Where Are The ESLs?

Here is a quick bit of trivia. What do these four things have in common?

  1. CD-ROM
  2. Microsoft Windows
  3. Apple Macintosh
  4. Electronic Shelf Labels

The answer: all were invented in the mid-1980s. Since their initial introductions, all but two have undergone massive changes. Microsoft Windows is in its eighth iteration, and the Macintosh has become simply the Mac, and is arguably giving Microsoft a real challenge. CD-ROMs haven’t changed much, but it’s notable that they have largely been replaced by electronic file transmission and flash drives.

This leaves only the electronic shelf label (ESL) as a holdout from the days of the disposable camera (which are also gone). As facetious as that sounds, the bottom line is that ESLs have changed very little since their inception. Power use has gone down, and batteries are better. But they still use batteries. Displays have grown larger, but they are still monochrome.


ESL hardware manufacturers like to tout a couple of benefits — specifically labor savings and price accuracy between POS and the shelf. To be sure, these are honest benefits for ESLs over traditional paper or vinyl shelf labels. Those same manufacturers also point out that Europe is using ESLs. While that is true, it’s important to add some perspective here; all the ESLs currently deployed across Europe wouldn’t be enough to outfit Kroger here in the U.S.

Back to the labor and price accuracy, though. If these are real, proven benefits—and they are—why haven’t more retailers made the move to install ESLs? There are a number of reasons.

• Labor savings. While there are benefits in terms of labor reduction, by not having store employees walking around changing prices, the return on investment through labor savings alone takes about five years. The cost of ESLs—currently about $5 per unit for a basic monochrome model — spread across 40,000 SKUs and the total store count adds up quickly.

Just the hardware cost per store alone is roughly $200,000. There also are installation costs, programming, back-end hardware and getting the whole thing to work on top of that. But just sticking with the $200,000 per store, times that by 250 for a regional chain and the capex investment is already at $50 million. Outfitting a national chain with a couple thousand stores would add up to half a billion dollars. And just about the time that the labor savings starts to offer a payback (about five years), the hardware will need to be replaced because the batteries are dying.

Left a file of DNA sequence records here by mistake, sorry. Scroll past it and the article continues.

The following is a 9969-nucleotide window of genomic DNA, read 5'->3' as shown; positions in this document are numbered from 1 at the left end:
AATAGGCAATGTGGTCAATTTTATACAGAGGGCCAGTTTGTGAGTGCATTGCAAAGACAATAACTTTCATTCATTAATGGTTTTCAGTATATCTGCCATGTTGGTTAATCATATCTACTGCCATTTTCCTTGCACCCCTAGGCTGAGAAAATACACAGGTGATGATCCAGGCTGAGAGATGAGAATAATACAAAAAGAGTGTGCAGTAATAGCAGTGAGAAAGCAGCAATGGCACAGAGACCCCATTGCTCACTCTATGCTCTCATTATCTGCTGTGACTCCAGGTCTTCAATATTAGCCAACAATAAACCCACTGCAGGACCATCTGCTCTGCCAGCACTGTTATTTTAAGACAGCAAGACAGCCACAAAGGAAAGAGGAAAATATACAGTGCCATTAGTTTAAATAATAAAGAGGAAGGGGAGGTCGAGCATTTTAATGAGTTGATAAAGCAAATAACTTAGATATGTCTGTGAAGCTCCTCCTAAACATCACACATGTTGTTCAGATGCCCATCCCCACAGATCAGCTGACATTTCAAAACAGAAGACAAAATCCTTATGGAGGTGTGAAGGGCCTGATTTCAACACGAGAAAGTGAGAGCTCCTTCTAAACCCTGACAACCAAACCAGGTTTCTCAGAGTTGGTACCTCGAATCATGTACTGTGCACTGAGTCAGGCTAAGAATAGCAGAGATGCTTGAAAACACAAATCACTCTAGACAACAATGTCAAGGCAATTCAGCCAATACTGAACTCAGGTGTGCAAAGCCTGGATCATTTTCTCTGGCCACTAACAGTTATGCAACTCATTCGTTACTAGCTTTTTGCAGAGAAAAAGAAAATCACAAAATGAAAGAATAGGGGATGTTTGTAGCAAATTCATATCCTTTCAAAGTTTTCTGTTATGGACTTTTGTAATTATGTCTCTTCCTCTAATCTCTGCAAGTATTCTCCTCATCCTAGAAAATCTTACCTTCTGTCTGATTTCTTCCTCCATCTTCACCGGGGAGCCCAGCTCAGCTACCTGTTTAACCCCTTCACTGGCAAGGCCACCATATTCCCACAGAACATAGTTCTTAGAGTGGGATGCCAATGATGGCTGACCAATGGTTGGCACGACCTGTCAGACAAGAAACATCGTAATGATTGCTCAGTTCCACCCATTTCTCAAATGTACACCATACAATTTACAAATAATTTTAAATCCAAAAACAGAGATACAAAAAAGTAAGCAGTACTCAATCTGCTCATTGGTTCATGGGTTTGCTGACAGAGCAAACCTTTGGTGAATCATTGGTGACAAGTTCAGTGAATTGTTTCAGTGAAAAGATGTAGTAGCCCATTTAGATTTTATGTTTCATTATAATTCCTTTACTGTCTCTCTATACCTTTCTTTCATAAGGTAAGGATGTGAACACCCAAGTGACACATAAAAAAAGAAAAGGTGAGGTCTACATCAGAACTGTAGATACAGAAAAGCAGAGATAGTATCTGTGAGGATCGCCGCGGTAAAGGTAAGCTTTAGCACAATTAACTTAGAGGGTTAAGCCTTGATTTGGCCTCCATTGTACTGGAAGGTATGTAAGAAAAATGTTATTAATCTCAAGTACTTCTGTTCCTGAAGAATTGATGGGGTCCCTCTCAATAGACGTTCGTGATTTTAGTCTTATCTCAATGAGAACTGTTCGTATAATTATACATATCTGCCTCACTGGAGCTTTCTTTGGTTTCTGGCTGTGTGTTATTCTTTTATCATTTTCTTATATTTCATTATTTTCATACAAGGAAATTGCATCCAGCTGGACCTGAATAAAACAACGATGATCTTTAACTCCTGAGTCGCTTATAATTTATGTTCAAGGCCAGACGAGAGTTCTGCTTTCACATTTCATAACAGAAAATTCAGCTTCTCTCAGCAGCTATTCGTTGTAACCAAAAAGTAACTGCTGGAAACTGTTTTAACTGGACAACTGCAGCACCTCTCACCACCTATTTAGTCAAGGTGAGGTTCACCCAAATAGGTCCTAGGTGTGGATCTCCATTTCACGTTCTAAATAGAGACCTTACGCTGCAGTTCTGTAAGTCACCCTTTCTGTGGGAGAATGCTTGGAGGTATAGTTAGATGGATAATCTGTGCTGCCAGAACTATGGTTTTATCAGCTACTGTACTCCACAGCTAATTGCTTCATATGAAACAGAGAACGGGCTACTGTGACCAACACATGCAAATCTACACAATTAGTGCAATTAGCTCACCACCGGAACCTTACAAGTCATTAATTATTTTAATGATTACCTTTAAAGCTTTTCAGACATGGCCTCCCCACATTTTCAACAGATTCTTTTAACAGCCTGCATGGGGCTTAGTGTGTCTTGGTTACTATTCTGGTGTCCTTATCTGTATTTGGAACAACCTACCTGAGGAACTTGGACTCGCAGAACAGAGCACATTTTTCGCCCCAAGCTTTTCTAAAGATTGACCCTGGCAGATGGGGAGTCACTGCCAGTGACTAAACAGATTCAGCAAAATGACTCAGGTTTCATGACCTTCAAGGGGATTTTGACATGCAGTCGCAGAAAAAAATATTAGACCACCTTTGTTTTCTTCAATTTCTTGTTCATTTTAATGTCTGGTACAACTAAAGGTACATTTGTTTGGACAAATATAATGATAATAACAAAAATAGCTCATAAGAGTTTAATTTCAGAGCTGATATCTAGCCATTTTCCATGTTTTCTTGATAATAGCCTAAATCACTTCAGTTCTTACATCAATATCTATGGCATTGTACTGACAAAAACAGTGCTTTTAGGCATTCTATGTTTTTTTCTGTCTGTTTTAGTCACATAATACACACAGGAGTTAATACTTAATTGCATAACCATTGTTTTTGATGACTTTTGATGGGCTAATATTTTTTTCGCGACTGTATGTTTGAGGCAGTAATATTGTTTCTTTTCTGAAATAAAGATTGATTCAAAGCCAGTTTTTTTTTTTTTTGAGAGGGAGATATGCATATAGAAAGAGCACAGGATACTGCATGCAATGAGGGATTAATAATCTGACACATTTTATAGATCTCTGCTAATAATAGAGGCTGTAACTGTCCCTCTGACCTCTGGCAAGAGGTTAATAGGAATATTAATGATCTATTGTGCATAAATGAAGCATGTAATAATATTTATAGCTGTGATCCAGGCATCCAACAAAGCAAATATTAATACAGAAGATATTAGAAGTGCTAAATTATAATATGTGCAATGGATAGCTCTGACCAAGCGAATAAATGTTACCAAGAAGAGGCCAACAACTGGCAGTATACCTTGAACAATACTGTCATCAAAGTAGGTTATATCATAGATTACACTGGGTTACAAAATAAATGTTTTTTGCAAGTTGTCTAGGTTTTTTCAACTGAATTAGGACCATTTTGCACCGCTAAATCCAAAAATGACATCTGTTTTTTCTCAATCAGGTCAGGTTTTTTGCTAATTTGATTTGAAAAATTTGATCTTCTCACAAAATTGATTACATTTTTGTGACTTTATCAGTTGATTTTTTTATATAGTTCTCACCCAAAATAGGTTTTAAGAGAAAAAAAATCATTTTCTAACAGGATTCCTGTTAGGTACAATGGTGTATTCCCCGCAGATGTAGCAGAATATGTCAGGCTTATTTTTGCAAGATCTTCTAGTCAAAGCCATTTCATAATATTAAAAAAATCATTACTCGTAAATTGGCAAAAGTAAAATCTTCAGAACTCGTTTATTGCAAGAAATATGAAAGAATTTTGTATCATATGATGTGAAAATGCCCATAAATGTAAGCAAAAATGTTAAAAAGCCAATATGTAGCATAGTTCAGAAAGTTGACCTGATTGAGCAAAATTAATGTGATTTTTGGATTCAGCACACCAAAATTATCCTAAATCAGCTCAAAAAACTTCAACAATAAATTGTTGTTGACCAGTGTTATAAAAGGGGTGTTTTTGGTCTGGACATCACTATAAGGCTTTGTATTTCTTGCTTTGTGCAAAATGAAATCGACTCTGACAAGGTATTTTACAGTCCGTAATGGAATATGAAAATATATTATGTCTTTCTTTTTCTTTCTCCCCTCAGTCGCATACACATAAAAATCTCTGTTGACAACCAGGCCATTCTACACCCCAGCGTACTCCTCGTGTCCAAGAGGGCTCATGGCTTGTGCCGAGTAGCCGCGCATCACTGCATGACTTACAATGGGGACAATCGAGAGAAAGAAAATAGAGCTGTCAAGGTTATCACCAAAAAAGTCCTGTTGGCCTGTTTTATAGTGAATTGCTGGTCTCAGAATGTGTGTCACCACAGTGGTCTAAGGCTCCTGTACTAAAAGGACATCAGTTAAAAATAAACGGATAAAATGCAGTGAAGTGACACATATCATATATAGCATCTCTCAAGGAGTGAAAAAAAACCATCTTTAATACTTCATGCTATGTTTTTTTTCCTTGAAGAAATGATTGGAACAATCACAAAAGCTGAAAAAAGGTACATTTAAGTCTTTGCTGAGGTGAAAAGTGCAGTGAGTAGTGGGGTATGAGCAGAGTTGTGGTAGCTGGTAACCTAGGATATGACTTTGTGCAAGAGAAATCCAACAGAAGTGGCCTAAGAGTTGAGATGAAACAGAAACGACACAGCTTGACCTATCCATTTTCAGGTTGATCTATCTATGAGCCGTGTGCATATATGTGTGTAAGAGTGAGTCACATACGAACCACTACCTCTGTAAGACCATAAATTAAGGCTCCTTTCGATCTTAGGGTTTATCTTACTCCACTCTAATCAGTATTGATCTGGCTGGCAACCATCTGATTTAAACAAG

• Pricing accuracy. This is an area of importance for all retailers. Ever since the introduction of UPC barcodes and scanners, there have been price discrepancy issues between what the shelf tag shows and what the product actually scans. Virtually every retailer has made huge strides here, and has stringent policies in place to ensure pricing accuracy, as well as resolution steps for problems.

The savings in fines and the increased shopper goodwill aren’t going to come close to covering that $50 million investment. So, it’s a great benefit but it’s just not enough juice for the squeeze required.

• Marketing concerns. This is the big one. Retailers are not in a big hurry to spend $50 million or more to lose the ability to use the shelf edge as a marketing tool. A New York Times story earlier this year quoted the CEO of one of the larger ESL suppliers when asked why ESLs hadn’t been more successful. “(Supermarkets are) treading carefully because the fear is they’ll put 30,000 of these in a store where people are used to seeing paper and it will be a drastic change,” he said. “They worry that their sales will drop.”

Bingo. No matter how slick the hardware is today, it’s still monochrome (i.e. black and white, or close to that). Color sells. Store circulars and newspapers went all color years ago. No one has a black and white screen on their phone. Monochrome labels look like what they are: a 1980s solution to a 1980s problem.

The promise of color is out there, but it’s further out than anyone in the industry wants to admit. For retailers, there is risk in that as well. No one wants to be the decision-maker to install monochrome labels only to have color come out two years later. Talk about a career-limiting moment.

ESLs will someday become the standard. It’s hard to say when that will be, but with advances in technology they will eventually overcome the hurdles outlined above. It’s unclear what that will look like; it could be an interactive touch screen on the shelf edge that eliminates the idea of a label altogether. Flexible, color LCDs are already available, but there are lots of challenges there as well. The shelf edge in a typical supermarket can be a brutal environment, to say the least. Any electronic solution will need to be cheap, easy to replace and tough as nails, which essentially defines the current paper-laminate or vinyl label.

For now the traditional paper label is still not only viable, it’s helping retailers use the shelf edge as a marketing medium in ways they hadn’t thought about 30 years ago when the idea of an electronic label was conceived. After a couple of decades of renting out shelf space to the highest bidder, retailers are taking back control of the shelf and using it for their own purposes, promoting their brands and differentiating themselves in the minds of shoppers.

Jeff Weidauer is Vice President of Marketing and Strategy for Vestcom International Inc., a Little Rock, Ark.-based provider of integrated shopper marketing solutions. He can be reached at, or visit

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